Ghana’s longest-serving deputy Attorney-General has been approved by Parliament as the Special Prosecutor tasked to fight corruption.
Martin Amidu got support from both sides of the House after a grueling eight hours of vetting at the Appointments Committee of Parliament last week.
MPs from both sides of the House praised the one-time National Democratic Congress (NDC) Vice-Presidential candidate as a man of principles and integrity.
But the Minority MPs still found space to point out some personality flaws of the 66-year old politician.
Speaker whistles ‘play on’ after Ayine cries foul in Amidu approval debate
Speaker of Parliament, Prof Mike Ocquaye, directed debate continues on the approval of Martin Amidu as Special Prosecutor despite a suit in court.
Rising on a point of Order, Bolgatanga East MP, Dominic Ayine drew the Speaker’s attention to a suit challenging the eligibility of Mr. Amidu for the position.
The deputy ranking member on parliament’s Constitutional and Legal Affairs Committee, who filed the suit last week says, the 66-year old nominee is not qualified for the post.
This is because he is past the statutory age limit of 66 for public service.
Quoting the relevant portions of the Standing Orders of Parliament, Dr. Ayine requested that the Speaker rules on whether the House can debate an issue which is before a court of competent jurisdiction.
But Majority Leader, Osei Kyei Mensah-Bonsu, rebutted explaining that the NDC MP’s intervention was premature.
This is because, by Standing Orders 81, the motion has to be moved and seconded before any discussion including Ayine’s intervention can be entertained.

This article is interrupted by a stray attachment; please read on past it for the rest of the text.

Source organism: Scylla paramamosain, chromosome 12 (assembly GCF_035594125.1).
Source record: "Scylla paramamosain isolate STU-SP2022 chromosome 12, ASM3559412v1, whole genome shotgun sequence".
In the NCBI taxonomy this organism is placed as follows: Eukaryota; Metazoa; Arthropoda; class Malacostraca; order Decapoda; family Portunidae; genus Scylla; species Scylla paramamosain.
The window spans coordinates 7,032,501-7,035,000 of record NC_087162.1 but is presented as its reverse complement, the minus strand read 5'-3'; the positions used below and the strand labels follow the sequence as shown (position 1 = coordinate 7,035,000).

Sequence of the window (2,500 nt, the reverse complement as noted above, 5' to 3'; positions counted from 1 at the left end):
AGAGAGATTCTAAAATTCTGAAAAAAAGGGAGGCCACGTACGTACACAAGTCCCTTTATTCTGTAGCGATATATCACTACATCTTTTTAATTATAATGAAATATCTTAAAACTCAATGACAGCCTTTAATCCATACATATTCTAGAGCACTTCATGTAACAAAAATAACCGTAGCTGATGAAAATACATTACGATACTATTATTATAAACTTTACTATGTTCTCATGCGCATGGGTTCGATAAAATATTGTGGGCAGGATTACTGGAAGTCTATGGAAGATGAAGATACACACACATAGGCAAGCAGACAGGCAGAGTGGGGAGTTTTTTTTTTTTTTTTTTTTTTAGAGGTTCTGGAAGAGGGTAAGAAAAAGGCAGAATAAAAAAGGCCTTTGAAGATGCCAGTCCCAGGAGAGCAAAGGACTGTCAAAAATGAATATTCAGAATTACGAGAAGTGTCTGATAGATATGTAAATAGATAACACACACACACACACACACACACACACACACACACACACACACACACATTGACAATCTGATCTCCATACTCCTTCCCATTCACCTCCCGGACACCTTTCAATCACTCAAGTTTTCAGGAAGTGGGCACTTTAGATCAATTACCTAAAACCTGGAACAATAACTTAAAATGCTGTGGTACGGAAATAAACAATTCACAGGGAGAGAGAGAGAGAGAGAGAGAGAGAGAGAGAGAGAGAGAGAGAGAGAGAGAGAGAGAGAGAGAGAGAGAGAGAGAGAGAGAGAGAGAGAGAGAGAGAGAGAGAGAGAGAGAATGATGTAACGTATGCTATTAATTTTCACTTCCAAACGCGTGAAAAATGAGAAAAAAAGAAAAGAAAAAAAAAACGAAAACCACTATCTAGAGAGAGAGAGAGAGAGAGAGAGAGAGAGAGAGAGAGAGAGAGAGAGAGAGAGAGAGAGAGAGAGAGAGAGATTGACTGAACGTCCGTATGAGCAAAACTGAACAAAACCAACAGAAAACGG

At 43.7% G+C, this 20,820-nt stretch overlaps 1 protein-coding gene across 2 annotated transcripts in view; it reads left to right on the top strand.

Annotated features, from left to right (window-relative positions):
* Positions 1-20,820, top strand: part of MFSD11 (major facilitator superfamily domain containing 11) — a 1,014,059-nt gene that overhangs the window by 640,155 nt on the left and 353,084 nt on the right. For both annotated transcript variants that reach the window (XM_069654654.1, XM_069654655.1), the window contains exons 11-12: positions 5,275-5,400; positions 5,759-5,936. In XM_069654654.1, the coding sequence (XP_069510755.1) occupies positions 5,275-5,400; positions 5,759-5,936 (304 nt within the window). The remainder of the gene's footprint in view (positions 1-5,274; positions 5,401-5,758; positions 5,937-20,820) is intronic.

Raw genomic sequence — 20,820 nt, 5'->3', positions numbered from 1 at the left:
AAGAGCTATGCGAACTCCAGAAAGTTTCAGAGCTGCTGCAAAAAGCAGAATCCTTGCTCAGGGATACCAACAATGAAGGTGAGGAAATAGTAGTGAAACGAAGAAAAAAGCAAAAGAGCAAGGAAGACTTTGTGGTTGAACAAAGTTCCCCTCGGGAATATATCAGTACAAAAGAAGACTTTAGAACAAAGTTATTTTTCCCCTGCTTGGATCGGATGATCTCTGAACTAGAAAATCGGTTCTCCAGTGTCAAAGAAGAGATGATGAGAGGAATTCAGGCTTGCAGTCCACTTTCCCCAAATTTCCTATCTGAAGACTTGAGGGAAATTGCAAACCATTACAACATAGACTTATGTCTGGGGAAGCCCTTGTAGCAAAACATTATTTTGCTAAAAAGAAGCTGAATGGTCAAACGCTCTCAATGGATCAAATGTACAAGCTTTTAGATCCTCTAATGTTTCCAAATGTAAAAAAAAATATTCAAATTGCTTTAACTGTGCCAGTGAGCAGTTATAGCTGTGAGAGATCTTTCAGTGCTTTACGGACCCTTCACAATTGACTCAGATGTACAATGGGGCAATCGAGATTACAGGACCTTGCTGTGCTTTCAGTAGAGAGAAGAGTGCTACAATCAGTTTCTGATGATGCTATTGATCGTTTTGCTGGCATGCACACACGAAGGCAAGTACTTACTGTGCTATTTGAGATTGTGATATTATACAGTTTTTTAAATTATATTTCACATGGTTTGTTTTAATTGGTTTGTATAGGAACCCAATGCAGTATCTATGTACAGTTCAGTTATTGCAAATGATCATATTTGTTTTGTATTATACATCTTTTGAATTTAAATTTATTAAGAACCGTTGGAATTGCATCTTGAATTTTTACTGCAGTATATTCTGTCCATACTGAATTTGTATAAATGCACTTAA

But rising to Ayine’s defence, the Minority Leader, Haruna Iddrisu, rejected the Majority Leader’s intervention.
He said during the debate on the reduction of the Special Petroleum Tax he was told his intervention was belated.
The same Majority Leader told him, he should have spoken before the motion was moved and seconded.
Haruna Iddrisu wanted the Majority Leader to allow the Speaker to rule on Dominic Ayine’s Point of Order.
The Speaker, ruling on the matter said: “If a mere filing of a writ in any court should stop Parliament from doing its work then of course, Parliament is subjugated automatically to the court.”
“There must be mutual respect between all arms of government…
“There is nothing before me to persuade me that the matter allegedly before the court….is such that Parliament cannot do its work,” Prof. Oquaye ruled.
Backing the Majority Leader’s explanation of the proper procedure, the Speaker reiterated that a motion must be moved and seconded before an MP can raise an objection or refer to it.
“We must learn to learn,” he said and dismissed Ayine’s Point of Order.